26 Matching Annotations
  1. Apr 2021
    1. There's nothing to stop you from doing initializer code in a file that lives in app/models. for example class MyClass def self.run_me_when_the_class_is_loaded end end MyClass.run_me_when_the_class_is_loaded MyClass.run_me... will run when the class is loaded .... which is what we want, right? Not sure if its the Rails way.... but its extremely straightforward, and does not depend on the shifting winds of Rails.

      does not depend on the shifting winds of Rails.

  2. Mar 2021
    1. I don't use remote editing much so vim-dirvish is powerful enough to manage my workflow (It's actually faster than netrw ~ the author claims 2x, I feel it's faster than that - it's really instantaneous ⚡) very useful on large codebase/repositories
    2. I was searching for a solution to this problem too since I actually removed netrw from being loaded in vim completely and replace it with vim-dirvish. This plugin has around 500~ LOC, compared to netrw's (11,000+ LOC).
    1. Maybe it would be simple to always add that line, and always shift the source maps by 1.
    2. This semi-colon is added to prevent changing the code behaviour (the famous line ending with parentheses, etc) Most people will use a JS minifier If they don't, a single extra character is unlikely to change much If I'm right about all the above: Why don't we simply always add a semi-colon regardless of what the file ends with?
  3. Feb 2021
    1. but if you were previously using regexp or proc values, they won't work at all with Sprockets 4, and if you try you'll get an exception raised that looks like NoMethodError: undefined method 'start_with?'
    1. I find reform's implementation a bit too complicated too (lots of layers of abstraction, including going through the representable gem for a lot of things)
    2. If you compare the code of Reform and the code of ActiveForm-Rails, I think the last is more simple and clear for a behavior similar (or better).
    3. Finally, I really do something simple and I find the reform's implementation is a little bit too complicated for what I want. I think my code (and yours) is simple.
  4. Jan 2021
  5. Dec 2020
    1. Less developer maintenance burden: The existing (Kuma) platform is complex and hard to maintain. Adding new features is very difficult. The update will vastly simplify the platform code — we estimate that we can remove a significant chunk of the existing codebase, meaning easier maintenance and contributions.
  6. Nov 2020
    1. However, this coalescing was very complicated, both in the specification and implementations, due to the dynamism of computed property names for accessors. Coalescing was a big source of overhead (e.g., in terms of code size) in polyfill implementations of "Stage 2" decorators.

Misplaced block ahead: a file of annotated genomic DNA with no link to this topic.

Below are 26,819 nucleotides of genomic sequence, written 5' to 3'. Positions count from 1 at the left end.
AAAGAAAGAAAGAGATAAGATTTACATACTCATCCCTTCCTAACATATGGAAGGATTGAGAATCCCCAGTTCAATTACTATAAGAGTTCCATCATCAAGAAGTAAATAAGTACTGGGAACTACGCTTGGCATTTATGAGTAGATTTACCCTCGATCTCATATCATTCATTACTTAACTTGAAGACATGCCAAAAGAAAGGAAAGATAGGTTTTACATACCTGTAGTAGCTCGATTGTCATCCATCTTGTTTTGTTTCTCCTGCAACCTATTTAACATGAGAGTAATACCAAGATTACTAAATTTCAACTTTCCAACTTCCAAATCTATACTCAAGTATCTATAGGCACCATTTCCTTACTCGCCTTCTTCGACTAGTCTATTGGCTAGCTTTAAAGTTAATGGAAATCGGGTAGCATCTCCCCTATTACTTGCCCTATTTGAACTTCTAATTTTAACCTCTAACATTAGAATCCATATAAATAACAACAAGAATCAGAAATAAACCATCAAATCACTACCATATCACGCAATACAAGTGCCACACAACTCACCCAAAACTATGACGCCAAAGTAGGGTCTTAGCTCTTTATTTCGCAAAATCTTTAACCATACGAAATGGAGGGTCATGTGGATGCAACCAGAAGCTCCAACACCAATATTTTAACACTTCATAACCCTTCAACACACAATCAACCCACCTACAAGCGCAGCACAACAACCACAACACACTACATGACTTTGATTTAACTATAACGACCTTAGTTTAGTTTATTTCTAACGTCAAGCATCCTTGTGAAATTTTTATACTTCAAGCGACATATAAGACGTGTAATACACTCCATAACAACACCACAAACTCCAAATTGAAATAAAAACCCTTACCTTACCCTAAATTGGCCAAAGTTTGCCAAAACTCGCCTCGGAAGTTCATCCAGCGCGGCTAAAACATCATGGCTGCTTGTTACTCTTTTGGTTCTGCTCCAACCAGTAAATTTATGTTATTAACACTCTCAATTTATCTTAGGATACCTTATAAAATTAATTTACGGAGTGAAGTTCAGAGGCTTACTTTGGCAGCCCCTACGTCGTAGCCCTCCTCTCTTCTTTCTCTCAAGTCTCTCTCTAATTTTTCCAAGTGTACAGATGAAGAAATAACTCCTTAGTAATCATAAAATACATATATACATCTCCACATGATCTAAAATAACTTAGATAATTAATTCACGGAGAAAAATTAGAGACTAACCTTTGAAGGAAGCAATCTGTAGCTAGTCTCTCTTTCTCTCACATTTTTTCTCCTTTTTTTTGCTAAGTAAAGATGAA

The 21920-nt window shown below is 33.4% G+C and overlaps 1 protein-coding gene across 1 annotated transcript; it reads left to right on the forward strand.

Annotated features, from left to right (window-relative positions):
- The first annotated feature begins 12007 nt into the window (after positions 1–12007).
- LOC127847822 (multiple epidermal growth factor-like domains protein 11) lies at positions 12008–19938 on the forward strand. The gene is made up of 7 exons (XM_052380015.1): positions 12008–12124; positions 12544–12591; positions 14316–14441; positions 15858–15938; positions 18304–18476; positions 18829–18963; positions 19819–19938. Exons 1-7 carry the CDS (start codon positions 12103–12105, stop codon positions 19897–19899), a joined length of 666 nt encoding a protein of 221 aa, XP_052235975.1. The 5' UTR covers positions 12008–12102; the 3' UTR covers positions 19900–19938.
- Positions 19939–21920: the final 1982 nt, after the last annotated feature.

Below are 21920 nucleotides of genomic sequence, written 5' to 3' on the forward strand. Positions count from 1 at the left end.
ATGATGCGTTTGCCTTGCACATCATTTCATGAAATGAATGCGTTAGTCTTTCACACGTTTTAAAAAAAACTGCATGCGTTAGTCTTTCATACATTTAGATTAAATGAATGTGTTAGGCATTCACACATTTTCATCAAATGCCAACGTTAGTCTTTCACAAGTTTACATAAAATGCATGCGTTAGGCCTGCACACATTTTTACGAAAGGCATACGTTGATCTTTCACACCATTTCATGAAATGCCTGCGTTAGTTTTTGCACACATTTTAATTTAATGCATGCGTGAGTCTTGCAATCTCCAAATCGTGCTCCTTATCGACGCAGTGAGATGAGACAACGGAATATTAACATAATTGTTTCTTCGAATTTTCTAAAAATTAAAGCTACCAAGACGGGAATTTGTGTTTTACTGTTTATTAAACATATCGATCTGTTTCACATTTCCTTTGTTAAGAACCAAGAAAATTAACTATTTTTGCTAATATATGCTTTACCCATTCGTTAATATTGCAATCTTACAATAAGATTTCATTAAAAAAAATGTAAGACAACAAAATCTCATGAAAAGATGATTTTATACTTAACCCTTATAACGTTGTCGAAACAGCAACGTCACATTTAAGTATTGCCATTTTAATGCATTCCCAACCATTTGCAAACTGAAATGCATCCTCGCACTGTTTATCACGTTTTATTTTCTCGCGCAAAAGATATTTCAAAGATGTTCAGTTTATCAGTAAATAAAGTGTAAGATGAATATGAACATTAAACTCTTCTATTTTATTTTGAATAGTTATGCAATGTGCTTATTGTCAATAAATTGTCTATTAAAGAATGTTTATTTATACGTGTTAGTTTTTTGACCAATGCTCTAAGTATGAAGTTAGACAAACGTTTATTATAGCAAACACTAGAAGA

7. Jun 2020
  8. Apr 2020
    1. minitest doesn't reinvent anything that ruby already provides, like: classes, modules, inheritance, methods. This means you only have to learn ruby to use minitest and all of your regular OO practices like extract-method refactorings still apply.
    1. Don't use it! Writing simple assertions (and Minitest way of transforming them to expectations) is almost always a better idea anyway. Work with your favourite library authors to start with assertions and add matchers for convenience and not the other way around. Keep it simple.
  9. Mar 2020
    1. GNU gettext is designed to minimize the impact of internationalization on program sources, keeping this impact as small and hardly noticeable as possible. Internationalization has better chances of succeeding if it is very light weighted, or at least, appear to be so, when looking at program sources.
  10. Dec 2019
    1. So many power users try dozens of complicated todo list software applications, only to go right back to their trusty todo.txt file.

      How true. I've found that to be true as well.

    1. I've always thought that the Gentoo way of installing a new system (from backup or otherwise) was the best due to its simplicity.
    1. There are many options for performing backups. Most Linux distributions are provided with one or more open source programs specially designed to perform backups. There are many commercial options available as well. But none of those directly met my needs so I decided to use basic Linux tools to do the job.